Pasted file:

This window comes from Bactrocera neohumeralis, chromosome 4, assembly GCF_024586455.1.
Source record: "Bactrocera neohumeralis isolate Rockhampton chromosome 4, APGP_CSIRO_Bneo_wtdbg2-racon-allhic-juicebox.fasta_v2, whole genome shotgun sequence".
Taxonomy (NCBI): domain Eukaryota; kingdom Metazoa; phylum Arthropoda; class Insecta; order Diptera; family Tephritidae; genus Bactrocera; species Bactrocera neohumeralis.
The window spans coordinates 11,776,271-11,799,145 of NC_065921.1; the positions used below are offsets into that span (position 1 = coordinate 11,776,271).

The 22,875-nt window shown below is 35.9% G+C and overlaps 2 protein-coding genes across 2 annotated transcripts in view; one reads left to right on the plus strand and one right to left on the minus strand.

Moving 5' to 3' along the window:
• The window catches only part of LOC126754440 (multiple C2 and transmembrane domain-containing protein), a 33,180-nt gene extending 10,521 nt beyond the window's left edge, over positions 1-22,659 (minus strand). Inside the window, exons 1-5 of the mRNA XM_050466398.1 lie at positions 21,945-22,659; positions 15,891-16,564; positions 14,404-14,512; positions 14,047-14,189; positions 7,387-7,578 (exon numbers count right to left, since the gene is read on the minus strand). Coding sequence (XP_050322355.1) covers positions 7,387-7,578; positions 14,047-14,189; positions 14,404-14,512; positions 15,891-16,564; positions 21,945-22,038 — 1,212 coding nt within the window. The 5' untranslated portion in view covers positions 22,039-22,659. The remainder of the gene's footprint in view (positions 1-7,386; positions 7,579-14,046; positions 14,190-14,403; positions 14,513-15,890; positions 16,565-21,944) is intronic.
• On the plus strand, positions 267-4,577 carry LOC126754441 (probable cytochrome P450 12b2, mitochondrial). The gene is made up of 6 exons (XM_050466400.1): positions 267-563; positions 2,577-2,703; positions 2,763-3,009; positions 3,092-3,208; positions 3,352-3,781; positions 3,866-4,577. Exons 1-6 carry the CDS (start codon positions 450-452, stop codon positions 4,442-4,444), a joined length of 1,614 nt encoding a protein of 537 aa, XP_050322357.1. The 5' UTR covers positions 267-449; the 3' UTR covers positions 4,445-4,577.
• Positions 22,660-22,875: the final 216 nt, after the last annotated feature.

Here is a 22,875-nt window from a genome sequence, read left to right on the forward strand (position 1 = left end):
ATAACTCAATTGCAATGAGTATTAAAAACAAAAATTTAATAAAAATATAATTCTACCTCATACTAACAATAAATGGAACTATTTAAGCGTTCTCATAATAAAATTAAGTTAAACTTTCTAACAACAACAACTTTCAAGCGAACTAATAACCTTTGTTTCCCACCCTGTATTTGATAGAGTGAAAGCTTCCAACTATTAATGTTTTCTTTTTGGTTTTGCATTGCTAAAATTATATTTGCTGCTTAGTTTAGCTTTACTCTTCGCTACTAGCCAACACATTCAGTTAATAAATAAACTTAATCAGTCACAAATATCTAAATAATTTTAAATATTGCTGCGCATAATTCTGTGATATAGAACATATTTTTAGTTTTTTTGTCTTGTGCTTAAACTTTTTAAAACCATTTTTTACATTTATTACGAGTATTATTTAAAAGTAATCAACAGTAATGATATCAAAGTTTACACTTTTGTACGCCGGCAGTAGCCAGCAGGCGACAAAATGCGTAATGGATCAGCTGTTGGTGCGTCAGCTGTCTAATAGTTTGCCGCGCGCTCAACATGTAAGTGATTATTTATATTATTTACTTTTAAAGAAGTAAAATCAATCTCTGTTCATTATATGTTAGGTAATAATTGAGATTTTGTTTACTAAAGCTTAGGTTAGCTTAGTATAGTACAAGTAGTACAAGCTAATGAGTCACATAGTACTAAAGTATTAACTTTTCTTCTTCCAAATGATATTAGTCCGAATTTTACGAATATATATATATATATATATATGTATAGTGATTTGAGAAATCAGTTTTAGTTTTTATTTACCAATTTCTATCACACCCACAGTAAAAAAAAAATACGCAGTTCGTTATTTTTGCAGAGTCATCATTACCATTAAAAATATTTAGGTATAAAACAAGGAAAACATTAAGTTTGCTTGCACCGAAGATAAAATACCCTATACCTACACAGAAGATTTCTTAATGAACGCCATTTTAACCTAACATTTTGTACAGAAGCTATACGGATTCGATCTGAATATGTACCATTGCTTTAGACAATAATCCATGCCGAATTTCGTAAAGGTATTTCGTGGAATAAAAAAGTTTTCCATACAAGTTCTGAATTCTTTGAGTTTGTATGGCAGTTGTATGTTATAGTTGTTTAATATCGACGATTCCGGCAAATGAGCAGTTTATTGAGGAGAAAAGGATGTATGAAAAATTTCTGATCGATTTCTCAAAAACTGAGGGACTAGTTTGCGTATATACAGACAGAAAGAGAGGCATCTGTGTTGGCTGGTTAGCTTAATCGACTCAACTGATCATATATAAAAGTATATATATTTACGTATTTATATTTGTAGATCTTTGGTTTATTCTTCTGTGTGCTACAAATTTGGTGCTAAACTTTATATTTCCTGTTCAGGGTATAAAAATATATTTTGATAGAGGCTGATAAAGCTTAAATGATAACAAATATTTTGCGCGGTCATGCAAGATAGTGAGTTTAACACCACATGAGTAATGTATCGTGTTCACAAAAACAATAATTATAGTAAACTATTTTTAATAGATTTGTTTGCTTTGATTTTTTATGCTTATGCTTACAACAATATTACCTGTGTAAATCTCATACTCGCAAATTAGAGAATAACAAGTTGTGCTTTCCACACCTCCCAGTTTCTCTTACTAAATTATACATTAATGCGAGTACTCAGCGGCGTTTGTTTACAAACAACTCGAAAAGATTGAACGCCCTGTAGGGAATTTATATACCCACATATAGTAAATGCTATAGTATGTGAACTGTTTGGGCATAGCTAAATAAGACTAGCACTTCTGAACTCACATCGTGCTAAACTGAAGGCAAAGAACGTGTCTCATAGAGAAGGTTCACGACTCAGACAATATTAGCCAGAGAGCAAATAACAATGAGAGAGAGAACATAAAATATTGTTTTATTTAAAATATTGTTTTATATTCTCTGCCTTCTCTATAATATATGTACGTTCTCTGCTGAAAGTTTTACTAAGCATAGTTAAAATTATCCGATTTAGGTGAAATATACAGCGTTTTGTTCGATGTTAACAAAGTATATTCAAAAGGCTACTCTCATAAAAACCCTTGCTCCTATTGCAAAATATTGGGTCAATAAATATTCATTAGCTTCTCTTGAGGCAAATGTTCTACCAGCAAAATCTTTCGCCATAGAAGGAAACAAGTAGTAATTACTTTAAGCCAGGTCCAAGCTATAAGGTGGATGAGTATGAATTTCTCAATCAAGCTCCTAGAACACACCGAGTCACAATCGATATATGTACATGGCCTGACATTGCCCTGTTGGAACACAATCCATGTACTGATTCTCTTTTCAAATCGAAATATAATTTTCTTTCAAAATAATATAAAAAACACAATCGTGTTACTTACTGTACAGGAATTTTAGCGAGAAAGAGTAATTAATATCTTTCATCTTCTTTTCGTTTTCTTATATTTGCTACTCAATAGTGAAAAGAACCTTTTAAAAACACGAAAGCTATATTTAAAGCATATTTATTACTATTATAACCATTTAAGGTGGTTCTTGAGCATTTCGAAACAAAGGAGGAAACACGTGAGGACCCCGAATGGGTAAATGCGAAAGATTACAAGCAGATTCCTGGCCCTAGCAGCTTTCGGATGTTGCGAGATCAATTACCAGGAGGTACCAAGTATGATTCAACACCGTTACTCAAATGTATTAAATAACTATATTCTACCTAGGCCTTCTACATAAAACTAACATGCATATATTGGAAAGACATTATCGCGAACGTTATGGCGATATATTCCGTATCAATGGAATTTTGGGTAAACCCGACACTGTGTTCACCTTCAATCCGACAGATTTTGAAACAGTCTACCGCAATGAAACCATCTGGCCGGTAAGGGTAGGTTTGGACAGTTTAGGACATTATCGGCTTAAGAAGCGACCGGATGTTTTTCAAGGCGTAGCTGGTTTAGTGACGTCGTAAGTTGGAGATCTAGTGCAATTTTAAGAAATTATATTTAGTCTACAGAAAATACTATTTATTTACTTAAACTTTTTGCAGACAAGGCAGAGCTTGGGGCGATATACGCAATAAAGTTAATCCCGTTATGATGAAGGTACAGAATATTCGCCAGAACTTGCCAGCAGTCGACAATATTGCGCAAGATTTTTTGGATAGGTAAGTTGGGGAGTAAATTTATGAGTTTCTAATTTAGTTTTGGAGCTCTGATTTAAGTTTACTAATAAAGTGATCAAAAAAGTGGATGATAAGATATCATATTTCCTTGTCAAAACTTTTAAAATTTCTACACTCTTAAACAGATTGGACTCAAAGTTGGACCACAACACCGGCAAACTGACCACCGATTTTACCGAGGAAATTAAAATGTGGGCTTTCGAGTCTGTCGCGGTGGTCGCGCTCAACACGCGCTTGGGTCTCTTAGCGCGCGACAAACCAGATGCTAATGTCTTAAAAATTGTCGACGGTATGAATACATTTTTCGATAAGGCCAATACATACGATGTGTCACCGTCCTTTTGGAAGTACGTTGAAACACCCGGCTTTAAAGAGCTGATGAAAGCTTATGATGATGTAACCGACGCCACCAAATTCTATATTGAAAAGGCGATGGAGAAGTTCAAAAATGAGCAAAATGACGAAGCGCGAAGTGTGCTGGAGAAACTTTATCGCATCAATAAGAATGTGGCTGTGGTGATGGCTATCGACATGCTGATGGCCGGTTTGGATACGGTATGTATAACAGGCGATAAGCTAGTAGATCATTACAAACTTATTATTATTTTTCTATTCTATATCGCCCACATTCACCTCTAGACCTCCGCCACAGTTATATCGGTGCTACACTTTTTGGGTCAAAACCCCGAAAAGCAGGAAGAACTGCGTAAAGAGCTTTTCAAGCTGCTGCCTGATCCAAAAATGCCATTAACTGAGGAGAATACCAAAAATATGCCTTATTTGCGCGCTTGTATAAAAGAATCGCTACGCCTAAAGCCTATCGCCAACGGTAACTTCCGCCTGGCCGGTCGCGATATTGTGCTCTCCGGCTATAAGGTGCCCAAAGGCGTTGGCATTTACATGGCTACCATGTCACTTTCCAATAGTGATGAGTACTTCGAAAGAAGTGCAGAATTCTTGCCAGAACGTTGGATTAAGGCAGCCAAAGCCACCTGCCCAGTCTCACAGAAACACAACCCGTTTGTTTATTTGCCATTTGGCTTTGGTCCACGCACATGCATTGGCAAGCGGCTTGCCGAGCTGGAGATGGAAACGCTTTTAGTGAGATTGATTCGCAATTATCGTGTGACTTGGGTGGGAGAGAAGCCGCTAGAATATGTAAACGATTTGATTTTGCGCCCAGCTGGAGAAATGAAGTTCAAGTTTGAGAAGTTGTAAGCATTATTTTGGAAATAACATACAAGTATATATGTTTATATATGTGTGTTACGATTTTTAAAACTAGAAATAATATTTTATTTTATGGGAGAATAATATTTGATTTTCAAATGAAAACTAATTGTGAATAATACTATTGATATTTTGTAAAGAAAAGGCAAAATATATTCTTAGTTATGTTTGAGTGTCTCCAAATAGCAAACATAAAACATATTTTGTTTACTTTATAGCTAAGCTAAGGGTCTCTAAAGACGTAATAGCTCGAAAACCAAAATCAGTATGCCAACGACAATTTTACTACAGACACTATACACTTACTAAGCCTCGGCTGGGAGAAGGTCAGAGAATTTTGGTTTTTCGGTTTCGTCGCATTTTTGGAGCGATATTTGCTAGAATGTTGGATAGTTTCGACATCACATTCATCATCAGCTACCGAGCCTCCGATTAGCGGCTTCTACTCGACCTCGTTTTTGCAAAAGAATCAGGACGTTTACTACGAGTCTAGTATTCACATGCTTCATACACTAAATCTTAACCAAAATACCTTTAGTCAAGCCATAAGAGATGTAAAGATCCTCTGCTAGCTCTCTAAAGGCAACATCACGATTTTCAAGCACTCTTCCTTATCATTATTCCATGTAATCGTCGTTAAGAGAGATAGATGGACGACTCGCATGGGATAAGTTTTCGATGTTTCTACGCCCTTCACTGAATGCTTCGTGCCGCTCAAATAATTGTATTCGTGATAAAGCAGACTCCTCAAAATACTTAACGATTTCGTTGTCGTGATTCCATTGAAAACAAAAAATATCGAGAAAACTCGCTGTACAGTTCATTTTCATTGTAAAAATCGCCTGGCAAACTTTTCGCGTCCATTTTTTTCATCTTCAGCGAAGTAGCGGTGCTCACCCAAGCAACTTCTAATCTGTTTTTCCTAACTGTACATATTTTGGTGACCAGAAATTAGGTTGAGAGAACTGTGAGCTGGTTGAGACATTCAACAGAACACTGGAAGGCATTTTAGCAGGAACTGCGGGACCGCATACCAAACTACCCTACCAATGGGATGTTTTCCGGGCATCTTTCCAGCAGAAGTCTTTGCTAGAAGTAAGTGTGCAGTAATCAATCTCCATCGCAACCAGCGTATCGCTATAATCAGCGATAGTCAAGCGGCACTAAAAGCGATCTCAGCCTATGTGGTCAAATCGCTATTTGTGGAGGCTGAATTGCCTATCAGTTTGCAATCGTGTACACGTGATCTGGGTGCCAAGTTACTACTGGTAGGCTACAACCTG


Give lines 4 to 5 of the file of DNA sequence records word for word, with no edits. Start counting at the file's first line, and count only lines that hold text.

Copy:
The window spans coordinates 11,776,271-11,799,145 of NC_065921.1; the positions used below are offsets into that span (position 1 = coordinate 11,776,271).

The 22,875-nt window shown below is 35.9% G+C and overlaps 2 protein-coding genes across 2 annotated transcripts in view; one reads left to right on the plus strand and one right to left on the minus strand.